John Arnatt

From Wikipedia, the free encyclopedia
Jump to: navigation, search
John Arnatt
Born John Edwin Arnatt
(1917-05-09)9 May 1917
Petrograd, Russia
Died 21 December 1999(1999-12-21) (aged 82)
Surrey, England
Nationality British
Occupation Actor

John Arnatt (9 May 1917 – 21 December 1999) was a British actor born in Russia.

Biography[edit]

John Arnatt was born in Petrograd on 9 May 1917. His parents were Francis Arnatt and Ethel Marion Arnatt (née Jephcott). He attended Epworth College. Arnatt trained for the stage at the Royal Academy of Dramatic Art.[1] In 1995 he was elected Master of the Green Room Lodge no. 2957. John Arnatt died at the age of 82 on 21 December 1999.[2]

Career[edit]

Never well known, he amassed numerous television credits in popular productions such as Keeping Up Appearances, Dangerfield, Lovejoy, The Professionals, House of Cards and Z-Cars. Doctor Who fans will recall him as the second actor to play Time Lord Cardinal Borusa in the serial The Invasion of Time. He had a recurring role in the early episodes of the ITV legal drama The Main Chance.

One of Arnatt's most high-profile roles was as "The Deputy Sheriff of Nottingham" in the fourth and final season of 1955-60 TV series The Adventures of Robin Hood starring Richard Greene. His character filled in for Alan Wheatley, who played the regular sheriff. Arnatt's character was introduced and interacted with Wheatley's character in the episode "The Devil You Don't Know". In the 1962 film Dr Crippen, starring Donald Pleasence, Arnatt played Chief Inspector Walter Dew.[3] Arnatt also played an imitation "M" to Tom Adams' imitation James Bond in two films, Licensed to Kill (1965 film) and Where the Bullets Fly (1966).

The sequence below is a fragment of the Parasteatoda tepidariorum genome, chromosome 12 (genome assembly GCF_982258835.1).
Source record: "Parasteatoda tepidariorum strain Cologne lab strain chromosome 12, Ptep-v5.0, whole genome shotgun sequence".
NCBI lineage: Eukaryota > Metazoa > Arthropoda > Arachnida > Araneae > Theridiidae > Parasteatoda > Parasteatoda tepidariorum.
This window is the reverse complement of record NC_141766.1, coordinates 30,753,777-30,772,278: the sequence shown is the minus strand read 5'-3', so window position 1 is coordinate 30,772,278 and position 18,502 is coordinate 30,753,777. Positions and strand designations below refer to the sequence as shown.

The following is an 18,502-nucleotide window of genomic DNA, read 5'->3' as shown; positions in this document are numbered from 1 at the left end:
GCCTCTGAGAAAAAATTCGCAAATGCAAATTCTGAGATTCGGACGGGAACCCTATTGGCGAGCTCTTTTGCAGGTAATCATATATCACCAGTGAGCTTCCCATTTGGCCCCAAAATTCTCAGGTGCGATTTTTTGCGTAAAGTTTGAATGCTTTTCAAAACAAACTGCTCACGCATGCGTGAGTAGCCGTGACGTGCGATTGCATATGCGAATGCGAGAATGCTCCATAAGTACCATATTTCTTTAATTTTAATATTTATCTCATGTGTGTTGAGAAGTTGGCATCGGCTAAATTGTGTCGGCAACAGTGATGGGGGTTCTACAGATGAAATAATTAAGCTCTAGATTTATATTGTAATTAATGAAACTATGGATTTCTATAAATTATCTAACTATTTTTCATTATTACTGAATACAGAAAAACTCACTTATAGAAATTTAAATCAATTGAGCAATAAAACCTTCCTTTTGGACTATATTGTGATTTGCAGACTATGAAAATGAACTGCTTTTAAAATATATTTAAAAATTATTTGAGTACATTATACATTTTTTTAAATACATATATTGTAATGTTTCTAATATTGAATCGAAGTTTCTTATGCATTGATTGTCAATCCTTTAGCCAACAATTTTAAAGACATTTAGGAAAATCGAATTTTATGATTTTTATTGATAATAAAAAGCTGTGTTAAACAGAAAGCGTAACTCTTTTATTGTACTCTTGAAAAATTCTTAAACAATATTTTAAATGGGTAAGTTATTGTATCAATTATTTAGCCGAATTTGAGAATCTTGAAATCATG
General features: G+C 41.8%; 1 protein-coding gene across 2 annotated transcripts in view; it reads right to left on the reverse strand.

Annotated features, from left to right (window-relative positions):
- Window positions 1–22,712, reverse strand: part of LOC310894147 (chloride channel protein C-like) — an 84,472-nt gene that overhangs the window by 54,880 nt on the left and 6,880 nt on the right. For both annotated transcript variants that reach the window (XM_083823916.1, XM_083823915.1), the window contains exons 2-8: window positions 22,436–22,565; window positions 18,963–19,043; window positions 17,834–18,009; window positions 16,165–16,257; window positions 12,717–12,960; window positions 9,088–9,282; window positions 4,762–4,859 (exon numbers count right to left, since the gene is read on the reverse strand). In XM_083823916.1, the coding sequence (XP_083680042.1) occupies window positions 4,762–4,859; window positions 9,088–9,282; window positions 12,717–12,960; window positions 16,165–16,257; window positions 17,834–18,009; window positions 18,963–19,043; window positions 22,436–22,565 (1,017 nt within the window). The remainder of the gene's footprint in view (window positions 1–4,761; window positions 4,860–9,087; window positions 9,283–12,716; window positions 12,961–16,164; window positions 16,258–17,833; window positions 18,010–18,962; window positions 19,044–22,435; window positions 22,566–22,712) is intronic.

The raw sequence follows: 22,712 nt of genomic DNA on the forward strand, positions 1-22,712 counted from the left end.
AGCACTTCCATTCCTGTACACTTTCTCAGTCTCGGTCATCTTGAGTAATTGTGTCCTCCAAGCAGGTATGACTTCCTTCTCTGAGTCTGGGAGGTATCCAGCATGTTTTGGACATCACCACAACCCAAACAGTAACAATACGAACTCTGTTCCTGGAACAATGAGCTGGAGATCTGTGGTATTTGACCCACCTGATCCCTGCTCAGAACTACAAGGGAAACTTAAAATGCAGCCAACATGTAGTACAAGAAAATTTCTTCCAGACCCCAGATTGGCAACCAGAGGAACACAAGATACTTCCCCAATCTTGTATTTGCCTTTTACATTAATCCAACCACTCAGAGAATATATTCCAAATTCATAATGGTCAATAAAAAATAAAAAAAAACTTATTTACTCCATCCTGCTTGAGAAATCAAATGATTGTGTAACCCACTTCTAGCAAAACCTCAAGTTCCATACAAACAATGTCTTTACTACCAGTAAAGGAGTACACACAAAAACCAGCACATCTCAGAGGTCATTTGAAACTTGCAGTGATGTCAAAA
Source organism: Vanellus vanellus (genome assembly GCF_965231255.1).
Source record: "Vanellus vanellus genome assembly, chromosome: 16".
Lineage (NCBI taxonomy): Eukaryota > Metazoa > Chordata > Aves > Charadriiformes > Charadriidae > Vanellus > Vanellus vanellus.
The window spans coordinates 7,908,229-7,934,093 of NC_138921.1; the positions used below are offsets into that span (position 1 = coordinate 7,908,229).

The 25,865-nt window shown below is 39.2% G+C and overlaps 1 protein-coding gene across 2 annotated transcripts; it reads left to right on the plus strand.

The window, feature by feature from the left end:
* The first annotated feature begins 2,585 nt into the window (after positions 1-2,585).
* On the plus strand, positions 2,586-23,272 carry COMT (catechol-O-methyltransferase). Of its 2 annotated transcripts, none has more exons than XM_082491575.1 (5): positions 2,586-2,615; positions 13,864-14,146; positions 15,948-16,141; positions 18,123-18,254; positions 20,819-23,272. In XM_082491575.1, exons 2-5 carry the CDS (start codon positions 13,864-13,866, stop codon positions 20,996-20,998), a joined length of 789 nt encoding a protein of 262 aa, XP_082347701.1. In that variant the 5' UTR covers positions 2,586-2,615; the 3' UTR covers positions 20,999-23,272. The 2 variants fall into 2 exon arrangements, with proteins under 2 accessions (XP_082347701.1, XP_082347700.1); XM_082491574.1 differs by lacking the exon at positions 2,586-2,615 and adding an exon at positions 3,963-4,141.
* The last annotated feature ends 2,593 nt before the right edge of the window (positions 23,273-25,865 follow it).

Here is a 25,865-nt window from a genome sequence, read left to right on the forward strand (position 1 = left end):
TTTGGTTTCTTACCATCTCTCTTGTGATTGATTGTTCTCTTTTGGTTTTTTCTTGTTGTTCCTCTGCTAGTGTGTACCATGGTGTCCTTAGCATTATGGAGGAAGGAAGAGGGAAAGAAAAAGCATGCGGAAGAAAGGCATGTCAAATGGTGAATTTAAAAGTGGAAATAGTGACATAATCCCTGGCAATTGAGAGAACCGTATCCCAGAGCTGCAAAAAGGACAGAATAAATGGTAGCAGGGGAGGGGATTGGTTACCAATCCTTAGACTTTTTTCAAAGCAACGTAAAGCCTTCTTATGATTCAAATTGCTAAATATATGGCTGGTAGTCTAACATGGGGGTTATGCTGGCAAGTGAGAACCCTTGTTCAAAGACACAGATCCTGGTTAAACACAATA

In 1967, Arnatt got something of a promotion when he played the High Sheriff of Nottingham opposite Barrie Ingham's Robin in the film A Challenge for Robin Hood. Later, in the 1985 television film Marple: The Moving Finger, he played Reverend Guy Calthrop.

Selected filmography[edit]

References[edit]

  1. ^ Ian Herbert, ed. (1981). "ARNATT, John". Who's Who in the Theatre 1. Gale Research Company. p. 22–23. ISSN 0083-9833. 
  2. ^ Shorter, Eric (2000-01-07). "John Arnatt". The Guardian. Retrieved 2009-07-03. 
  3. ^ http://www.imdb.com/title/tt0055927/

External links[edit]